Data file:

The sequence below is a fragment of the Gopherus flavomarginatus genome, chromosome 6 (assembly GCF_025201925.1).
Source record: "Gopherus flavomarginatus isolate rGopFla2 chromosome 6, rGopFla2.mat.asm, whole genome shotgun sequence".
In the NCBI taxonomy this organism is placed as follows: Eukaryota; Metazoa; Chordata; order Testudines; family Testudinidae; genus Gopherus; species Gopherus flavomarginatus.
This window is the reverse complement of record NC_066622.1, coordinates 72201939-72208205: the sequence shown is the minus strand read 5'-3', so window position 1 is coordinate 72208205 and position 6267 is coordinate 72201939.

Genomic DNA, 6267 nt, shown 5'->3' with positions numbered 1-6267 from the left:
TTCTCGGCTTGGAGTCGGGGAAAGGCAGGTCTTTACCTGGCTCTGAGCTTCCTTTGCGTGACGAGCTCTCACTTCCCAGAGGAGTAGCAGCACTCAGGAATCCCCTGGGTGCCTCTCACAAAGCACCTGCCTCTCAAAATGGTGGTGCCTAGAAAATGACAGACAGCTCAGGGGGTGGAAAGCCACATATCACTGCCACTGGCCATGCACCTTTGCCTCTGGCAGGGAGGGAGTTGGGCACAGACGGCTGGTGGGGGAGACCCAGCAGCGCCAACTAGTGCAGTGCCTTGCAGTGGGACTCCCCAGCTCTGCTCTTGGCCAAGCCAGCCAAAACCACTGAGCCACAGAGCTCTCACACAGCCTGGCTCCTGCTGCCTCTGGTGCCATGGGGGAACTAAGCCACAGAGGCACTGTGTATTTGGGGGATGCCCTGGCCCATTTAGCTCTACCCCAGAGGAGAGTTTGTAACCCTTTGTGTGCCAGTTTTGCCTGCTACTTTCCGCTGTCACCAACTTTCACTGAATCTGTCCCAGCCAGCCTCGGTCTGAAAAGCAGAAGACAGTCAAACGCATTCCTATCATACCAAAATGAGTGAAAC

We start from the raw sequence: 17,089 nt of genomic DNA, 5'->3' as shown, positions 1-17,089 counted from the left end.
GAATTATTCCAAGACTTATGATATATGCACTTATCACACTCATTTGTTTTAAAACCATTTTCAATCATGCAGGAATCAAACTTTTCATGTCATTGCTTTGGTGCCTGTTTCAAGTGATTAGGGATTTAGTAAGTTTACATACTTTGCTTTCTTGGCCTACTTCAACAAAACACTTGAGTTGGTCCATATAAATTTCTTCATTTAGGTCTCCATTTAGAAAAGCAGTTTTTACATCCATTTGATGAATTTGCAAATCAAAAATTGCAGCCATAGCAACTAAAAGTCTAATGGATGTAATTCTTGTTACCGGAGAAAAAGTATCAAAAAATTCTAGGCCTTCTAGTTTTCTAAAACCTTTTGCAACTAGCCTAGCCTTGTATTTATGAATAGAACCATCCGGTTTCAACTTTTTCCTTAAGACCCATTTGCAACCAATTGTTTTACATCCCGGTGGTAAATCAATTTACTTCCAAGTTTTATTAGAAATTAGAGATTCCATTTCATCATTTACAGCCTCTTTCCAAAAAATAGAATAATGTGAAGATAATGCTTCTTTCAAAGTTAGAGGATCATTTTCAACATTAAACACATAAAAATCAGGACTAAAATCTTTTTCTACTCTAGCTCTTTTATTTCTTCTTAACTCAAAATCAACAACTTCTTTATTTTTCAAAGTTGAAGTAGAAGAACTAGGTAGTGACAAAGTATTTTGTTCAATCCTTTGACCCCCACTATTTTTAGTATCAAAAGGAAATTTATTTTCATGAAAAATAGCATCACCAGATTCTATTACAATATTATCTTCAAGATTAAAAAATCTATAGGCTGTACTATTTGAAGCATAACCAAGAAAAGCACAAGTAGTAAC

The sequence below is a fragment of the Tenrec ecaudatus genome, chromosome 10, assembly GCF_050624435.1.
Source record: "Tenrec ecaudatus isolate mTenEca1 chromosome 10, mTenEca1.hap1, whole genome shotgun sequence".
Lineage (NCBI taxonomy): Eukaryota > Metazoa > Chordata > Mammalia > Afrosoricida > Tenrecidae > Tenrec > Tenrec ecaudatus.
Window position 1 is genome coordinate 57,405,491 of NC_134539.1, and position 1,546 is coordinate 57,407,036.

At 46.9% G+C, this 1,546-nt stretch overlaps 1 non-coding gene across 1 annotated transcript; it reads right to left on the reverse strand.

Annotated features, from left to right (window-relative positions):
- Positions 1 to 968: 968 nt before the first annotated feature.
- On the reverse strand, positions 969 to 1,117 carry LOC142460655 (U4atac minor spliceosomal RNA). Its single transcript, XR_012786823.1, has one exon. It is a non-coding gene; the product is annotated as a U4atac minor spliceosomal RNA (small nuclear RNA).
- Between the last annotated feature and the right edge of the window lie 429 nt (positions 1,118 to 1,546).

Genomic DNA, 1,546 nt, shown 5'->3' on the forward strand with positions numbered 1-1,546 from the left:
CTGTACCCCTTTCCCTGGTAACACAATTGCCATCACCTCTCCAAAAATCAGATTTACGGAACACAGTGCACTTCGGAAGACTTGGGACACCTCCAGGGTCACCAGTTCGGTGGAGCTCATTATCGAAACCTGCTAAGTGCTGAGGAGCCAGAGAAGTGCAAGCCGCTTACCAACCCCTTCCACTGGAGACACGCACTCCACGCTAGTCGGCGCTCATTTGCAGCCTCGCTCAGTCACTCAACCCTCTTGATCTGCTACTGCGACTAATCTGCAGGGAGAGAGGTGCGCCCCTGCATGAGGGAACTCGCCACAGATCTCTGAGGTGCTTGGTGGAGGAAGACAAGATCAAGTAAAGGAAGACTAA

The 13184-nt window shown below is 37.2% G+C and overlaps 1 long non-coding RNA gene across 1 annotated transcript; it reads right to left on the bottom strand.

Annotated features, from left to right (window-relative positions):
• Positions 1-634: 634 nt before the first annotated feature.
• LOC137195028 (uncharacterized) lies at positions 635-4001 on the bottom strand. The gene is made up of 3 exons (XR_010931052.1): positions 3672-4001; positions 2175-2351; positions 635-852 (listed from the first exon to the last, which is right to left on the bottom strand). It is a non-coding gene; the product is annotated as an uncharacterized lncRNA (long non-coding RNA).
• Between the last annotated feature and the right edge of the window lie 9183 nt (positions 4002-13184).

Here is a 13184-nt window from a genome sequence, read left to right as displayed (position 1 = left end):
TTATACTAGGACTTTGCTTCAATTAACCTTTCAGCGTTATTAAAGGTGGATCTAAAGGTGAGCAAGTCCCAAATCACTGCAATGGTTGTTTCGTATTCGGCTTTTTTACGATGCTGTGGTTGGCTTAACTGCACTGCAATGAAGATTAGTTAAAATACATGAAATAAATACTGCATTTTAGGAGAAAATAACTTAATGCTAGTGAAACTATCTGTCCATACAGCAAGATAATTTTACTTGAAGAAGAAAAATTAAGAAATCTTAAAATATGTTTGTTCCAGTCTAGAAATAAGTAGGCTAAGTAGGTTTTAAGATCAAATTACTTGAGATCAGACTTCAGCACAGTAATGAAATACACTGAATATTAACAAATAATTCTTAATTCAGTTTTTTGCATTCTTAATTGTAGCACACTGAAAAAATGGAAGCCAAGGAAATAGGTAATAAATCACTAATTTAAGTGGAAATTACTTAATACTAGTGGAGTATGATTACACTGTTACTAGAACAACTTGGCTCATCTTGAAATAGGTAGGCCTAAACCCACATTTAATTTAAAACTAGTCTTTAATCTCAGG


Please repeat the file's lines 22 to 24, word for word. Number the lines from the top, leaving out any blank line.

• Positions 1-634: 634 nt before the first annotated feature.
• LOC137195028 (uncharacterized) lies at positions 635-4001 on the bottom strand. The gene is made up of 3 exons (XR_010931052.1): positions 3672-4001; positions 2175-2351; positions 635-852 (listed from the first exon to the last, which is right to left on the bottom strand). It is a non-coding gene; the product is annotated as an uncharacterized lncRNA (long non-coding RNA).
• Between the last annotated feature and the right edge of the window lie 9183 nt (positions 4002-13184).